It’s been nothing but cold here in southwest Colorado for the past few weeks. The temperature hasn’t risen above the freezing mark much, if at all, and snow has blanketed the ground like green grass covers the outfield at Kauffman Stadium.
What’s the matter with me? Here I sit in permafrost, 849 miles or 13 hours and 25 minutes away from “The K,” according to Google Maps, and my winter thoughts wander to the green fields of my favorite team. I should be putting logs on the fire; instead, I’m looking up a box score from a game I attended at Royals Stadium in 1986 thinking warm thoughts.
In 1986, I was living in Austin, Texas, and my girlfriend at the time had a great idea. She suggested we go camping that spring in Missouri. Now, I love camping. And I was in love with that girlfriend. And I was especially in love with the idea of camping in Missouri. If the timing was right, we could take in a Royals game during the trip and be camped out in the seats of Royals Stadium.
I know, it’s true. Even then my thoughts tended to wander back to the Royals.
As luck would have it, the Royals were in town during our trip and we got tickets to a game against the Toronto Blue Jays. We started our week of camping at the ballpark. First, it was easier to start at the top of the state and work our way down. Second, we didn’t know where along the way we would be taking showers, so we wanted to start at the ballpark with a clean slate, so to speak.
It was April 12, 1986, and it was a beautiful day at Royals Stadium. A chill was in the air, and the announced crowd of over 24,000 was wrapped in warm clothes and sunny outlooks. I hadn’t paid much attention to the team, the season being only a handful of games young. But I knew we had lucked into something special when Dennis Leonard came out of the dugout to warm up after the National Anthem, the crowd giving him a standing ovation.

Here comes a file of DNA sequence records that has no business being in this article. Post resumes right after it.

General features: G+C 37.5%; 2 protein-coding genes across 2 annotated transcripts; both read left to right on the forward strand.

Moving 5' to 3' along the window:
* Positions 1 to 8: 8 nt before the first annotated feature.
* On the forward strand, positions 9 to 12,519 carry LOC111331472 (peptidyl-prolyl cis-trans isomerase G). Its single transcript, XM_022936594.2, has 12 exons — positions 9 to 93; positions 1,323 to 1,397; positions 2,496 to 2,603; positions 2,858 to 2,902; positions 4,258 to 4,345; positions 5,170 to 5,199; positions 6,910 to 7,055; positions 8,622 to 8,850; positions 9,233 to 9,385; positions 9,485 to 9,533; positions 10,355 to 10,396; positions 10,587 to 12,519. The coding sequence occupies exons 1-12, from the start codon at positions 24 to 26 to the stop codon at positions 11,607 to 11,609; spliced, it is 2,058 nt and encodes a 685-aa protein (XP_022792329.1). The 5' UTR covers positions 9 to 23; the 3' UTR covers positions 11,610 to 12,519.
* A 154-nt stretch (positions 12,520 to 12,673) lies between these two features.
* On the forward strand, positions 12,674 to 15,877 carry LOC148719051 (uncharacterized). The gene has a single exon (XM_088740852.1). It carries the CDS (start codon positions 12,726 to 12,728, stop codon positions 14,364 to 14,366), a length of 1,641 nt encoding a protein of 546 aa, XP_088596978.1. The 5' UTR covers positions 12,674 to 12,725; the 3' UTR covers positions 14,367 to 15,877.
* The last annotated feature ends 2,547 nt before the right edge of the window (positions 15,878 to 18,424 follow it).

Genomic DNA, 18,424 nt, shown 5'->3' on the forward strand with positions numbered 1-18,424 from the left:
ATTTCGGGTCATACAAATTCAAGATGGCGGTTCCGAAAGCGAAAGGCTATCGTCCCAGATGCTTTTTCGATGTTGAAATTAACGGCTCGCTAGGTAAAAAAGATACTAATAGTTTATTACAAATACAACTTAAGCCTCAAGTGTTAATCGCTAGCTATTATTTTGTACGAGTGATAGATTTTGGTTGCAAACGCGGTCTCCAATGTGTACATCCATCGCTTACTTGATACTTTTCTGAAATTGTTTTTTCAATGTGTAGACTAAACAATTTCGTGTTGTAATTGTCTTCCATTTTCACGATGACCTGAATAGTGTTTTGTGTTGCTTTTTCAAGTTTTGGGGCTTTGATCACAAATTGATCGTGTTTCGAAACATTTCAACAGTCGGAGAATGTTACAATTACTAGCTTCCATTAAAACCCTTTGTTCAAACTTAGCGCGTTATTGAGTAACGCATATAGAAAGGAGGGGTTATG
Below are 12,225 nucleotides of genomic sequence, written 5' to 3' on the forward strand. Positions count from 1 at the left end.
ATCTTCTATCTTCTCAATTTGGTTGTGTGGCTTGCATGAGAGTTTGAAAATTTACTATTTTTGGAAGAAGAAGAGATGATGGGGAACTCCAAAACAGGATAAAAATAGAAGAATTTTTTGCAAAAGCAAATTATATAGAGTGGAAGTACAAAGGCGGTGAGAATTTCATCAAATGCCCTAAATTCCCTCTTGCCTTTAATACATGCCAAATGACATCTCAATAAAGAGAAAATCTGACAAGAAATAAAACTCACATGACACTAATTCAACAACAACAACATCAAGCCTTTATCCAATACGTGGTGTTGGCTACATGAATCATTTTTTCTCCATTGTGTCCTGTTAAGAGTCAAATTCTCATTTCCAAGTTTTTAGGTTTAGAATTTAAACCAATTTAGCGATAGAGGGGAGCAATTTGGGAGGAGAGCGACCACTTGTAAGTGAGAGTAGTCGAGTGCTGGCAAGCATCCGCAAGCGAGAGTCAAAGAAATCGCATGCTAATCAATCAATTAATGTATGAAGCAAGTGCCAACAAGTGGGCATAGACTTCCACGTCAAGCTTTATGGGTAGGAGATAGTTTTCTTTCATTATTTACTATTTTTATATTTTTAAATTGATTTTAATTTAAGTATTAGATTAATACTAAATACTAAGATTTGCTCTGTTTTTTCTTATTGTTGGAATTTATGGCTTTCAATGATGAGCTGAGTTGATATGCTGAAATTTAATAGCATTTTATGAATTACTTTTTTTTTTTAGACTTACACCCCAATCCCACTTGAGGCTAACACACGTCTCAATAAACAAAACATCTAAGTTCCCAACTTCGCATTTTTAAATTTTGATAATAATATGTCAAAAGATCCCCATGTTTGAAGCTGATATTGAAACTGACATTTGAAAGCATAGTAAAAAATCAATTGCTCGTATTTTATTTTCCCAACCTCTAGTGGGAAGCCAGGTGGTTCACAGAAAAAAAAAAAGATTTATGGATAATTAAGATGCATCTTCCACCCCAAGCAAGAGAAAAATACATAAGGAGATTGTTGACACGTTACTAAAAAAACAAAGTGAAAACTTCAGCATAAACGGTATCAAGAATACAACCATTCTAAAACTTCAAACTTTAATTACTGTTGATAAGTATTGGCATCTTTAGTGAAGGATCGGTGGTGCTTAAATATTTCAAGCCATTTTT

Leonard was back. He first joined the Kansas City Royals in 1974, won 20 games three times and routinely pitched over 200 innings, hurling 292 and 294 innings in 1977 and 1978, respectively. You couldn’t drag him out of ballgames. The bullpen usually had the night off when Leonard took the mound. That all changed when he blew out his knee and missed all of 1984 and only appeared in 2 games in 1985.
His presence was noticeably absent in 1985, even though the Royals won the World Series that year.
Leonard was so much a part of the building process that he was awarded a World Series ring.
So, to see him emerge from the dugout that sunny April day, unexpectedly on my part, was an amazing blessing. He had been gone too long. And yet, as the game unfolded, it was like he had never left.
He threw with such ease and conservation of motion. That is, until he released the ball. Then his violent leg whip and powerful arm seemed to propel his body and the ball in one motion toward the plate. You could feel the recoil like a shotgun blast in a weak grip.
The innings flew by that day. George Brett and Frank White had singles, but neither team could manage much. No score through the top of the eighth. Jim Sundberg got a hit off Toronto starter Jim Acker in the bottom of the eighth. Buddy Biancalana came in to pinch run. Jorge Orta pinch hit for shortstop Angel Salazar and laced a double to right, scoring Biancalana. That’s all Leonard would need. As was his trademark, he came out for the ninth. Leonard won the game 1-0, tossing a 3-hitter and his 99th career complete game.
He threw four more complete games that year, his 12th and final season. He retired from the game with a 144-106 record and an impressive 3.70 ERA.
And even though his career with the only team he ever played for came to an end, another long, yet less chronicled team began. You see, I married that girlfriend who loved baseball enough to see to it her boyfriend got to attend a Royals game.
A pretty special one at that.